The UN refugee agency UNHCR this week opened a new camp in northern Iraq to shelter the increasing number of Iraqi families fleeing the fighting in western Mosul, UNHCR said on Friday. Agency spokesperson Andrej Mahecic told a press briefing in Geneva Friday that the camp, the 12th of its kind in response to the ongoing Mosul emergency, was located around 60 km west of Mosul along the highway to Erbil. He said that as of Friday, the new site sheltered nearly 500 children, women and men — 96 families in total. It has a capacity to accommodate more than 9,000 people when fully occupied.
Less than four weeks ago, UNHCR opened a refugee camp with a capacity for 30,000 people, which is now almost full.
According to UNHCR, the risk to people fleeing Mosul is “very great”. Families arriving from Mosul reported heavy bombing and fighting. They told UNHCR there were no basic services in the city: no food, no water and no fuel. “Some families told UNHCR they had been living on one meal a day: often just bread, or flour and water, sometimes supplemented with tomato paste,” Mahecic said.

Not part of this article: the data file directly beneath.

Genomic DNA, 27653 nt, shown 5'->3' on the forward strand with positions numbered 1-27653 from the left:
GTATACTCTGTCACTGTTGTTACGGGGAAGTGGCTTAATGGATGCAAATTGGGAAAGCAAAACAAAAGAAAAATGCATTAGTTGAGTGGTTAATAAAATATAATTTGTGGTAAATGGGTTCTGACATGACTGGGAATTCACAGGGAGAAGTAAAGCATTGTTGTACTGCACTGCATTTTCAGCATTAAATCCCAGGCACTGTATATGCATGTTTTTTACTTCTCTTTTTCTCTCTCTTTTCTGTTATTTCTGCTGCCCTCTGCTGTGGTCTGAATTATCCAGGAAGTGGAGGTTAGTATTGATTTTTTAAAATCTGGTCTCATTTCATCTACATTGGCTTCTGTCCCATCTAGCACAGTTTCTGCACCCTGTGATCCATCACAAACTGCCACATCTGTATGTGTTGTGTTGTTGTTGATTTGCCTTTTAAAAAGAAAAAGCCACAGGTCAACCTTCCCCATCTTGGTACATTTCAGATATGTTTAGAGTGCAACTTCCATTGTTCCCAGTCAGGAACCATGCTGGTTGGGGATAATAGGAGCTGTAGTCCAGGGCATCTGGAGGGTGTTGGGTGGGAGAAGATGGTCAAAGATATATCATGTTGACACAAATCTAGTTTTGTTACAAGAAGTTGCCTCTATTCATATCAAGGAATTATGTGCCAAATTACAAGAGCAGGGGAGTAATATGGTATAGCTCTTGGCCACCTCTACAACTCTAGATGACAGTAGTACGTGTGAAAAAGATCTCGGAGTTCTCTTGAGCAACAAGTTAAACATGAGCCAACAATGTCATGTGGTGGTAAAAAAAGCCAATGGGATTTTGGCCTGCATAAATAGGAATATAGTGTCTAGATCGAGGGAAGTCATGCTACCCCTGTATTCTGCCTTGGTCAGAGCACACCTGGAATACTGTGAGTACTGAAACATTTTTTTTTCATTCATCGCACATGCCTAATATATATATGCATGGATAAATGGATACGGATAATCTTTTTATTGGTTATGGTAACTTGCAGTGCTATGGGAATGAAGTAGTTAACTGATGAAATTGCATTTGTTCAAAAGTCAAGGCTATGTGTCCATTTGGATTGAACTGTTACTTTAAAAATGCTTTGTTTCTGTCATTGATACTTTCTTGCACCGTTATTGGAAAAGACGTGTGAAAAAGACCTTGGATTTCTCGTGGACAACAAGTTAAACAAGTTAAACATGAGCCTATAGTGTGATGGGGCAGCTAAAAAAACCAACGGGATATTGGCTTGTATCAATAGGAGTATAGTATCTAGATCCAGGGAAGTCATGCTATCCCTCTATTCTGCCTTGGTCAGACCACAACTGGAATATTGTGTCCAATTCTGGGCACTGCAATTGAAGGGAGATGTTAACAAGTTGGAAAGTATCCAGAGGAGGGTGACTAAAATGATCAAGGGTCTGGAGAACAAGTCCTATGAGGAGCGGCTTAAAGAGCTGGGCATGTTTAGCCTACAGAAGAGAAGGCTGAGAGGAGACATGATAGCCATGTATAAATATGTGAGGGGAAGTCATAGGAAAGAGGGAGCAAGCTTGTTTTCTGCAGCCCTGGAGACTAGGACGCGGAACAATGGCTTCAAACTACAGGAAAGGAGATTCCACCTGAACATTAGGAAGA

He added that six months into the Mosul offensive, UNHCR remained concerned about the continuing massive displacement. “Despite enormous risks, the number of people fleeing Mosul showed no sign of slowing down,” he told reporters.
According to Iraqi authorities, more than 630,000 people have been displaced from Mosul and surrounding areas since October 2016, when the military operation began. This includes more than 434,000 displaced from western Mosul since mid-February of this year.